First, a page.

The Dwarfs: A Novel (Pinter, Harold)
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“Brilliant, cranky, and eccentric, and the narrative passages are some of the most thrilling ever written.” —Library Journal
“Some of the author’s most enduring themes—notably, sexual jealousy and betrayal—are present. . . . The narration shows traces of writers as various as Joyce and Beckett, e.e. cummings and J.P. Donleavy.” —The Washington Post
“The Abbott and Costello meet Samuel Beckett dialogue . . . makes you laugh out loud.” —The Village Voice
book, eh? Pete said. Len covered his eyes with his hands. - Doesn’t matter about that, Pete said. Watch this. See how many I can do. - What? - Keep a count. Pete lay stomach down on the floor and began to propel himself up and down, on his forearms. Len leaned forward, watching him. - How many? Pete grunted. - Fifteen. Pete continued, staring in front of him. - Twenty. - Uh. - Twenty-five. - Uh. - Twenty-nine. - Enough. He relaxed and grinned, sitting on the floor. - Not bad, eh?
course, most women have minds like mouldy larders. It could hardly be otherwise, I suppose. I remember the last time I saw Marie Saxon. She was in a swimming costume. Her breasts were flopping about like washing on a line. She exists within that framework, such as it is, of course. Her life naturally resolves itself into a neverending bout of selftitillation. That’s what she understands by life. But if you’re falling into that error, I’m disappointed, to be quite frank. I’ve told you before where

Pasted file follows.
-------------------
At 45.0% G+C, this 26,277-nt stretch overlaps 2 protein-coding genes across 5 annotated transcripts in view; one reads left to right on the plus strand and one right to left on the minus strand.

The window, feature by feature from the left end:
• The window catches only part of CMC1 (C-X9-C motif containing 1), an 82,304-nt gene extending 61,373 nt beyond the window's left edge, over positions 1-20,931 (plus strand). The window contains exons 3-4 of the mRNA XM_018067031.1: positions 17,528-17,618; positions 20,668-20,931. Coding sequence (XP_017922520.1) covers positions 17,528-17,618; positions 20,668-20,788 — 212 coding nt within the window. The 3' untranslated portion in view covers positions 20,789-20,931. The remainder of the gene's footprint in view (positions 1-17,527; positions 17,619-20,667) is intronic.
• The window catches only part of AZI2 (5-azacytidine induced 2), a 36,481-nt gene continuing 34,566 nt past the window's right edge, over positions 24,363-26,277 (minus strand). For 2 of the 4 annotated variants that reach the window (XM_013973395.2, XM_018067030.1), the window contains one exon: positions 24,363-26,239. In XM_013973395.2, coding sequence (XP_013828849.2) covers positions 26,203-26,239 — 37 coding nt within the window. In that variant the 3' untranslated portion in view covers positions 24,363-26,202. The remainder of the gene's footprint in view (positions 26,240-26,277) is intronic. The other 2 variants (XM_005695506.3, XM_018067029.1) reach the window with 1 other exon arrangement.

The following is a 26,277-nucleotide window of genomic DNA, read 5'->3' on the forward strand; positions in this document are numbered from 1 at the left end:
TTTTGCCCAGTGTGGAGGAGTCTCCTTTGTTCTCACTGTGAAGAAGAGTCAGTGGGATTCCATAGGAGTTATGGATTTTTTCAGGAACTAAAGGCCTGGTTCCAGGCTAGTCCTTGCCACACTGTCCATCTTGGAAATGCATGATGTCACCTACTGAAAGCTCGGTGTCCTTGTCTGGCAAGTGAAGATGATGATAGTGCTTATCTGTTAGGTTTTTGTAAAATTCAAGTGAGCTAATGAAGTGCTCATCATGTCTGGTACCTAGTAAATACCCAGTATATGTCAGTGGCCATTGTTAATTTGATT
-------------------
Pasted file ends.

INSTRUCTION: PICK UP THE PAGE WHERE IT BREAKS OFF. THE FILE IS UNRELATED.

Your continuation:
that garden. I told you I was cold. You knew what I said. I am a bat. I must not be a bat. I shall leave you. Twenty-three - Shakespeare! Pete exclaimed, placing his mug with a thump on the table, what was Shakespeare? Only a jobbing playwright. A butcher’s boy with a randy eye. And yet he made his point. You know what you look like when you drink that beer? A porpoise with all its suckers working. - That’s it, Mark said. Where these people go wrong is in trying to give him a name and number.
the dressmaker for the whole business. Pete came in with a brown paper parcel under his arm and placed it on the table. He flapped the parcel open and took out a white summer dress, which he handed to her. She took off her sweater and skirt and changed into it. - Stay still. She stood, turning. - Go to the window. She walked to the window, held her skirt, turned, gazed at her reflection in the mirror. - Like it? Stay where you are. The sun’s down your sides and on your neck. You look
- I never look. Probably tickling each other in the vernacular. I keep well out of it. - Do they let you? - They don’t come near me. They know I’d cut ‘em into tripes. - Was it hot today? - Hot? I was mummified. The sea air did me good. Nice to watch the muck float. Virginia walked to the mirror and looked at herself. She turned. - Pete? - Yes? - What do you think of: the sun? - What do I what? - How do you look upon the sun? - What do you mean, how do I look upon it? - No, it doesn’t